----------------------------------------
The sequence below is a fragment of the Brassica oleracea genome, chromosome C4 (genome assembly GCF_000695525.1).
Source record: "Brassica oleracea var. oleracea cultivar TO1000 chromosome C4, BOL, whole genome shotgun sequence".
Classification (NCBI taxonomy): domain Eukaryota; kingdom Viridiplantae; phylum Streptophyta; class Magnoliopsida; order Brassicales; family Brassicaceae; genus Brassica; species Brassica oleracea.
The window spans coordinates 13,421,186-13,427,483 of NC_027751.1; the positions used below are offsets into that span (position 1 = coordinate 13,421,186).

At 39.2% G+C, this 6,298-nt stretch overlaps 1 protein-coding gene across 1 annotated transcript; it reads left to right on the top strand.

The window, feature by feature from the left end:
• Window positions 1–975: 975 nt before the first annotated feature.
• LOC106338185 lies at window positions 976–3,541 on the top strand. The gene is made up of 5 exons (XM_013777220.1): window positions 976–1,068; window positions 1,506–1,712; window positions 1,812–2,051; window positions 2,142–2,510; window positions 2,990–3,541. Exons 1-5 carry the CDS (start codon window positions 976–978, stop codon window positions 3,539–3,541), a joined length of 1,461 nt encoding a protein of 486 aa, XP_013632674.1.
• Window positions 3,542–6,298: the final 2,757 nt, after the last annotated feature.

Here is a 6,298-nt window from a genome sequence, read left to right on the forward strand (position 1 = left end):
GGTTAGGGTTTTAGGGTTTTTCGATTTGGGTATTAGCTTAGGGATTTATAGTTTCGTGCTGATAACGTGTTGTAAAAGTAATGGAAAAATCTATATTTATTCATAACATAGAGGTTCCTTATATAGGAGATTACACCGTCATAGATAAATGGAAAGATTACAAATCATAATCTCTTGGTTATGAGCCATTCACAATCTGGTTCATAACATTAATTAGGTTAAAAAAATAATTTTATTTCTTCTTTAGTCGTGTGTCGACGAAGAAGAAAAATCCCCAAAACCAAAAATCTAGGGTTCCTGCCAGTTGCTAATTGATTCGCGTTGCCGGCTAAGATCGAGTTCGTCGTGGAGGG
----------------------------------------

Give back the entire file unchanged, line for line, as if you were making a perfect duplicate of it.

The sequence below is a fragment of the Brassica oleracea genome, chromosome C4 (genome assembly GCF_000695525.1).
Source record: "Brassica oleracea var. oleracea cultivar TO1000 chromosome C4, BOL, whole genome shotgun sequence".
Classification (NCBI taxonomy): domain Eukaryota; kingdom Viridiplantae; phylum Streptophyta; class Magnoliopsida; order Brassicales; family Brassicaceae; genus Brassica; species Brassica oleracea.
The window spans coordinates 13,421,186-13,427,483 of NC_027751.1; the positions used below are offsets into that span (position 1 = coordinate 13,421,186).

At 39.2% G+C, this 6,298-nt stretch overlaps 1 protein-coding gene across 1 annotated transcript; it reads left to right on the top strand.

The window, feature by feature from the left end:
• Window positions 1–975: 975 nt before the first annotated feature.
• LOC106338185 lies at window positions 976–3,541 on the top strand. The gene is made up of 5 exons (XM_013777220.1): window positions 976–1,068; window positions 1,506–1,712; window positions 1,812–2,051; window positions 2,142–2,510; window positions 2,990–3,541. Exons 1-5 carry the CDS (start codon window positions 976–978, stop codon window positions 3,539–3,541), a joined length of 1,461 nt encoding a protein of 486 aa, XP_013632674.1.
• Window positions 3,542–6,298: the final 2,757 nt, after the last annotated feature.

Here is a 6,298-nt window from a genome sequence, read left to right on the forward strand (position 1 = left end):
GGTTAGGGTTTTAGGGTTTTTCGATTTGGGTATTAGCTTAGGGATTTATAGTTTCGTGCTGATAACGTGTTGTAAAAGTAATGGAAAAATCTATATTTATTCATAACATAGAGGTTCCTTATATAGGAGATTACACCGTCATAGATAAATGGAAAGATTACAAATCATAATCTCTTGGTTATGAGCCATTCACAATCTGGTTCATAACATTAATTAGGTTAAAAAAATAATTTTATTTCTTCTTTAGTCGTGTGTCGACGAAGAAGAAAAATCCCCAAAACCAAAAATCTAGGGTTCCTGCCAGTTGCTAATTGATTCGCGTTGCCGGCTAAGATCGAGTTCGTCGTGGAGGG